Years ago I named anyone who used Klout a Measurement Menace of the Month, because Klout was a bogus score that was badly calculated and frequently misused (including in hiring decisions). It has since evolved to include a whole bunch of other sources, but is still overly relied upon as a measure of influence.
Today, the new Measurement Menaces are the developers and publishers that use Klout and other algorithms in their audience targeting systems. The results are so error-prone that they make for a very fuzzy and even ridiculous attempt at influence marketing.
These Menaces are the ones that have decided that I, because I search and write about “measurement,” would naturally be interested in a refractometer, whatever that is. ? Here’s an even more bizarre example. A while back I blogged about shopping at Goodwill, and some system somewhere decided I must be a fashion writer (actually that was my mother, Nancy White. In fact, were she alive, she would call me the anti-fashionista.) Nonetheless, I now get pitches and invitations to cover Fashion Week. While I’m sure a percentage of my audience may be fashionistas, it is hardly what my subscribers are paying to read.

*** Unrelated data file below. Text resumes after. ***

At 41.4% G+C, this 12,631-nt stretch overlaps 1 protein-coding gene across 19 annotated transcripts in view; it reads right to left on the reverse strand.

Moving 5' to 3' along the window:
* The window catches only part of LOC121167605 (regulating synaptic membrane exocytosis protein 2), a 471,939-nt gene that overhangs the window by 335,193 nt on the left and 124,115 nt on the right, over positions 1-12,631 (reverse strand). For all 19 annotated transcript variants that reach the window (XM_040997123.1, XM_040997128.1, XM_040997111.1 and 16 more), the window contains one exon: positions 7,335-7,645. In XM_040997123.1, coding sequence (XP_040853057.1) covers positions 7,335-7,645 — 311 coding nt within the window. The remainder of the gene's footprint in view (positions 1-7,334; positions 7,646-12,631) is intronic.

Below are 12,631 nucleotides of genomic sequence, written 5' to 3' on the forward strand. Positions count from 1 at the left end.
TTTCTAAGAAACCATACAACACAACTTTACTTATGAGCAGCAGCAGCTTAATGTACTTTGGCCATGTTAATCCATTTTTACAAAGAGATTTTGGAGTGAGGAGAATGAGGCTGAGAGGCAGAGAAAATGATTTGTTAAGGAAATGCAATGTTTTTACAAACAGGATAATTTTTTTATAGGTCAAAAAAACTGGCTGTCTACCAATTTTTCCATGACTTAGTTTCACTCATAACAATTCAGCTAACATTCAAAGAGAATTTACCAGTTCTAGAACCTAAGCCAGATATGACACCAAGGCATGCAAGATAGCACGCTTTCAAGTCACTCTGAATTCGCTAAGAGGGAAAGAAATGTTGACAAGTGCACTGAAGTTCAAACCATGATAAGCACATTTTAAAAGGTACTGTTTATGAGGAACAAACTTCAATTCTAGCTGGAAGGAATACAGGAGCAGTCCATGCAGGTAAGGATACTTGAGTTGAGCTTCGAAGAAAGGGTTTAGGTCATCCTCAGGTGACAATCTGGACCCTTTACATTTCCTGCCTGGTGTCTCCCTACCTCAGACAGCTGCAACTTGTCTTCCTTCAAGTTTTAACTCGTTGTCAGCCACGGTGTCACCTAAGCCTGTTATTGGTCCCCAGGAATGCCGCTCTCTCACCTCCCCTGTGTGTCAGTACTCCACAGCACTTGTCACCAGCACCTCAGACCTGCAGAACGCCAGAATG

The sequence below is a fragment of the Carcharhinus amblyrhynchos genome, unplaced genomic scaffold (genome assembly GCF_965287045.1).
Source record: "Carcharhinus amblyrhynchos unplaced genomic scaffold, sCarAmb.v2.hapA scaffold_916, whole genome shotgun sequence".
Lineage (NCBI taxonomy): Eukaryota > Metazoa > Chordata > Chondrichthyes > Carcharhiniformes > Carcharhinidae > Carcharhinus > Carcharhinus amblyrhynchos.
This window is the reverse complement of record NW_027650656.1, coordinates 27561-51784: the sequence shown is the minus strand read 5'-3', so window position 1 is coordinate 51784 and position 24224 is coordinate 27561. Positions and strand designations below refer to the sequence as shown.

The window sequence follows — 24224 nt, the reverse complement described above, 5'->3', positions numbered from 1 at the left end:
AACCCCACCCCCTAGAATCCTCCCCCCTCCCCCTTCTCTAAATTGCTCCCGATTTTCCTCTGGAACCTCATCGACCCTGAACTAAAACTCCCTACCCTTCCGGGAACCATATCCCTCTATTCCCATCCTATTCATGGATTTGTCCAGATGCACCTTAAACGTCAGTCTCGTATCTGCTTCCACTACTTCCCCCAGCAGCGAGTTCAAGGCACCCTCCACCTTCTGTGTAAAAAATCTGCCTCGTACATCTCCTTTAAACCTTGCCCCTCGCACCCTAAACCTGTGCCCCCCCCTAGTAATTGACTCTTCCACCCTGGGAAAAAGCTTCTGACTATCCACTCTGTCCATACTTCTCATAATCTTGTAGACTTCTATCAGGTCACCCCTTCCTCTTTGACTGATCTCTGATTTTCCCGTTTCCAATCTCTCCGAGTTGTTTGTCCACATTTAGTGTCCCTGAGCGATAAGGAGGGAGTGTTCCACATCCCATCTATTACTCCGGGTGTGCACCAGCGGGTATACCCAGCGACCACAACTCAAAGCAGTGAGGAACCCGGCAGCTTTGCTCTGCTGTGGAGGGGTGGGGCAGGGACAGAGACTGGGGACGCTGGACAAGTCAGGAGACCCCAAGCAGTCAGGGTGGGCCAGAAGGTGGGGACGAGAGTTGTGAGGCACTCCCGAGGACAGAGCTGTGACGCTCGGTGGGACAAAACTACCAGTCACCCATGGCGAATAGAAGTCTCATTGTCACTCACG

This mistargeted targeting has gotten so bad that I now have an automated reply:
Have you ever even read my newsletter? What in God’s green earth has this press release got to do with measurement of communications? You clearly got my name from some smarmy list vendor. I am now blocking your site as spam.
I don’t use it all the time, but when I do I generally get a very apologetic response. I figure I’ve taught one more junior PR person to clean up their list before they spam journalists.
My point is that using bad algorithms and bad metrics devalues the whole concept of influence marketing. Congratulations to our Measurement Menaces of the Month. They render influence, well, uninfluential. ∞